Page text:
In a report published at the beginning of June this year, the International Energy Agency (IEA) recorded some two million electric vehicles on the road in 2016, representing an increase of 60% over 2015! As a stakeholder in the green mobility sector, ENGIE has a strong presence in this fast-growing market. Here's our overview...
Responsible for 23% of the world’s CO2 emissions, 95% of transportation still relies on oil-derived fuels*. ENGIE is a stakeholder in the process of transitioning to a mobility model that emits less CO2, is less polluting and improves traffic flow. In this sense, the conclusions set out in the IEA report offer many opportunities. Even though the two million electric vehicles recorded account for only 0.2% of all cars on the road, the level of year-on-year growth shows that the market is growing very quickly. And according to auto manufacturer estimates, between 9 and 20 million new vehicles could be running on our roads by 2020, and between 40 and 70 million by 2025.
Convinced that electric vehicles will revolutionize mobility, particularly in central urban environments, ENGIE has recently acquired EV-Box, a Dutch company that has installed more than 40,000 electric vehicle charging points in more than twenty countries. ENGIE has already installed more than 5,000 charging points in Europe, and has orders to provide more than 4,000 more.
In 2016, it was the ENGIE subsidiary ENGIE Cofely Luxembourg that was selected as part of the consortium containing the startup company Powerdale to provide and maintain 800 public charging points throughout Luxembourg.
These successes confirm the Group’s status as European market leader for this type of infrastructure. It is also developing packages for private users. In France, Elec'Car gives electric car owners three years of half-price electricity used overnight to recharge their vehicles. And since the acquisition of EV-Box in March of this year, ENGIE has been able to offer Elec'Charge, a home terminal that recharges vehicle batteries three times faster than a regular power outlet.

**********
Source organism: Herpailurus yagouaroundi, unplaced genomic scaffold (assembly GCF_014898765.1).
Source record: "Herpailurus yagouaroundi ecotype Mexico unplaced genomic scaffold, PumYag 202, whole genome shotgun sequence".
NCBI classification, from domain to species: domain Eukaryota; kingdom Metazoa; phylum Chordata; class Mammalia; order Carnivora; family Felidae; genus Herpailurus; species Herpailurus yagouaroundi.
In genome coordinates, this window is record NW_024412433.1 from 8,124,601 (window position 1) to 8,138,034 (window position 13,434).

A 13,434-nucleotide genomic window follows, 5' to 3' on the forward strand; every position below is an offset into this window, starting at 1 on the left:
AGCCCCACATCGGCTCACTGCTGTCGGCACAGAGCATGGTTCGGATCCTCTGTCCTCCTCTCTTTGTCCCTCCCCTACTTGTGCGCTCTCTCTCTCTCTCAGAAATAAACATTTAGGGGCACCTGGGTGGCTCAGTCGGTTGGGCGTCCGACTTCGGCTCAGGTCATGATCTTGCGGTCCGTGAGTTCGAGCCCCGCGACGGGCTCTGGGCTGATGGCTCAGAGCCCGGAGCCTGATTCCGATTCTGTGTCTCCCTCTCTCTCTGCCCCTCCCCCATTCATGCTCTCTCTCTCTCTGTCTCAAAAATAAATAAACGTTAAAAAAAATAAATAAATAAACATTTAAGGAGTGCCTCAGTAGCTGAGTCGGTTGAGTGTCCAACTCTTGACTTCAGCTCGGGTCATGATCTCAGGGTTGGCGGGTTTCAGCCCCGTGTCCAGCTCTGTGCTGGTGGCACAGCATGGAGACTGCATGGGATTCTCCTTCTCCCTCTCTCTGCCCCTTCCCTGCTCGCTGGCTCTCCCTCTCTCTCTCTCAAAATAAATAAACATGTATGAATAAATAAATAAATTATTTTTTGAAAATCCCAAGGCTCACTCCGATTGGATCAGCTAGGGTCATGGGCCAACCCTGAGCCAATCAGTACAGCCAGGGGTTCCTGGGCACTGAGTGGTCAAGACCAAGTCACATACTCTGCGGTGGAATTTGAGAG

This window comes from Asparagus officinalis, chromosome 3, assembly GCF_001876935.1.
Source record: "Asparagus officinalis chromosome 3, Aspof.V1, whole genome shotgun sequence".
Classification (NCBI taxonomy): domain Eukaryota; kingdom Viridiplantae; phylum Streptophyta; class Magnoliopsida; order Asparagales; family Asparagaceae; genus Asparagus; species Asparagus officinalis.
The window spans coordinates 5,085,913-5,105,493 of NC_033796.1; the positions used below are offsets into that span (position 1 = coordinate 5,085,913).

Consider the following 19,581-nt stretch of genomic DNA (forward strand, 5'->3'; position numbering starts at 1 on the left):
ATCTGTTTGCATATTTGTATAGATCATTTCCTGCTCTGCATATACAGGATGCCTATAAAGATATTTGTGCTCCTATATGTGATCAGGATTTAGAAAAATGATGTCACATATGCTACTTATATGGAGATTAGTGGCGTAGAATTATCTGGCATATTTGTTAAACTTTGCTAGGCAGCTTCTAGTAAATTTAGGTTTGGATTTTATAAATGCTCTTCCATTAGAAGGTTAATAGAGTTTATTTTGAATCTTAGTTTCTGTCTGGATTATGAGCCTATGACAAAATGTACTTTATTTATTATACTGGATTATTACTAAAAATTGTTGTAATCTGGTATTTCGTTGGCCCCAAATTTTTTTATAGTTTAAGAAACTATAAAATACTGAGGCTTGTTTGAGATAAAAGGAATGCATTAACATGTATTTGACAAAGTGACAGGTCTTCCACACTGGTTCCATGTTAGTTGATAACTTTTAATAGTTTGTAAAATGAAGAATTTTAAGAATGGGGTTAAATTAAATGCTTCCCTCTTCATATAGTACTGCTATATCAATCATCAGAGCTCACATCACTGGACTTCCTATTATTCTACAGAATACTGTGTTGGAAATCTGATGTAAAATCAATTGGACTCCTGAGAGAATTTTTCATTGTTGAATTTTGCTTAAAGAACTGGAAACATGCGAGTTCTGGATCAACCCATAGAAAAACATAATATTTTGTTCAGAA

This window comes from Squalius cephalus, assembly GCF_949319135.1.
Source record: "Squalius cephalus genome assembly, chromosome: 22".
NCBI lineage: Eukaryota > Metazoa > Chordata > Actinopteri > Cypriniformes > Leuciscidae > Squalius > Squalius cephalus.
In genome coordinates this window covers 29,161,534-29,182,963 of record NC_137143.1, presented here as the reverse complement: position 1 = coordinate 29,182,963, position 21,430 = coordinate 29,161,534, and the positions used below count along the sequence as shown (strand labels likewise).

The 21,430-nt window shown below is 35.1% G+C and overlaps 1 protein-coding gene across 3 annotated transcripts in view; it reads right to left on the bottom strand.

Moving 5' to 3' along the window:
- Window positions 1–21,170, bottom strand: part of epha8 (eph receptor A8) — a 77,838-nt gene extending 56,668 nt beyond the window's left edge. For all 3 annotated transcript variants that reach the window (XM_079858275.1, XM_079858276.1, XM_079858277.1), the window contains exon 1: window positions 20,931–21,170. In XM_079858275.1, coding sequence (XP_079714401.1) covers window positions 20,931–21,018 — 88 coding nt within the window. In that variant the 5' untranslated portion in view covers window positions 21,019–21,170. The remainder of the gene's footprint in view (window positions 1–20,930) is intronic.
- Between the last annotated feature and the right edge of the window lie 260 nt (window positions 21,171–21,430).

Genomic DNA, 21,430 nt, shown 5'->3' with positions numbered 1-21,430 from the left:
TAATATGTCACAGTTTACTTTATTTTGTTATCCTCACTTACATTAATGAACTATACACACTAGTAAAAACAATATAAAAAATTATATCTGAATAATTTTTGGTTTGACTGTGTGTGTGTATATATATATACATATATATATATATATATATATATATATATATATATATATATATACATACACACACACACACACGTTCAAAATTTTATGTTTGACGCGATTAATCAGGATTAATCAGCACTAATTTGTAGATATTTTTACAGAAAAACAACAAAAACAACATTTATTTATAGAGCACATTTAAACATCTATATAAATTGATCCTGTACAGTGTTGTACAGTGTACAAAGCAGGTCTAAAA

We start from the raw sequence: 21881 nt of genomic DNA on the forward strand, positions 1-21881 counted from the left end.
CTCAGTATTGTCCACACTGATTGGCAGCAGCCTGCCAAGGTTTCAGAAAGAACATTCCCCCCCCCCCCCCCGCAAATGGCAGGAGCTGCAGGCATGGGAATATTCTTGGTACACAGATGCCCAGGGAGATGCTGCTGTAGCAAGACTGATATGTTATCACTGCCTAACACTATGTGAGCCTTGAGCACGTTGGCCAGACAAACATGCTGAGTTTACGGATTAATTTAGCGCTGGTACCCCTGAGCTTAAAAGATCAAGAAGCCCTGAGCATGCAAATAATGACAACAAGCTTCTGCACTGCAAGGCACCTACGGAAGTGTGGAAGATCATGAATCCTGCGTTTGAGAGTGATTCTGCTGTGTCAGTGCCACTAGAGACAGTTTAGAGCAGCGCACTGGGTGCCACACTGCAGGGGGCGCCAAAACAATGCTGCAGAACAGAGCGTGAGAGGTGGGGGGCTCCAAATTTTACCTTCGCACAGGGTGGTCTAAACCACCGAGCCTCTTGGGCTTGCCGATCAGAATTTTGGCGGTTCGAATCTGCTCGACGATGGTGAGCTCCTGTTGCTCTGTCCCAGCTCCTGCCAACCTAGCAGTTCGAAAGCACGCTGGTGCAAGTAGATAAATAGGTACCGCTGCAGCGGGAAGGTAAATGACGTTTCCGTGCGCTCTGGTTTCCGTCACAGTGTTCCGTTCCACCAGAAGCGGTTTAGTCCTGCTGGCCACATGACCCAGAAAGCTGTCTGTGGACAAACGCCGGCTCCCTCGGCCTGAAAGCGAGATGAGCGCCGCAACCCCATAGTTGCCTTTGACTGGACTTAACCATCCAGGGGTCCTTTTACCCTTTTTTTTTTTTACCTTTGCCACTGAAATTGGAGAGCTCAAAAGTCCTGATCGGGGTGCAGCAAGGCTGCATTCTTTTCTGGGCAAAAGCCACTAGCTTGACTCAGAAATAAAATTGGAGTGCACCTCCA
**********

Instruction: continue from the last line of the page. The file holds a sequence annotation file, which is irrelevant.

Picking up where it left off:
Over and above its services for electric vehicles, ENGIE also offers a comprehensive range of green mobility solutions that combine its expertise in alternative fuels (electricity, of course, but also natural gas and hydrogen), smart infrastructures and smart transportation systems.
In Paris, ENGIE is working with the RATP public transit authority to develop buses that run solely on biomethane and bioGNV. In Dijon, the Group runs 33 tram sets on energy from renewable sources.
ENGIE subsidiary GNVERT provides sustainable mobility solutions for companies and local authorities keen to shrink their transportation environmental footprint. Through its network of 140 Vehicle Natural Gas (VNG) filling stations across France, the company markets a range of alternative fuels: Compressed Natural Gas (CNG), BioCNG (a low-carbon version of CNG), Liquefied Natural Gas (LNG) and hydrogen. The Group has installed its first public Liquefied Natural Gas and Compressed Natural Gas filling station at Rungis, the world’s largest food market near Paris: open 24/7, this new facility is enabling transportation operators - and especially truck operators - to transform their logistics models.
In Rio, Brazil, ENGIE has equipped the city and its wider urban area with the Maestro system of cameras, radar scanners, radio links and traffic light and street lighting control systems to provide more effective road traffic management. In Edinburgh, Scotland, ENGIE provides travelers with real-time information on traffic conditions, journey times and even how long they will have to wait for the next bus via its Take Me Home and Mybustracker apps.
All of these solutions are contributing to the emergence of a new, more streamlined, cleaner and cheaper mobility model in cities and regions throughout the world.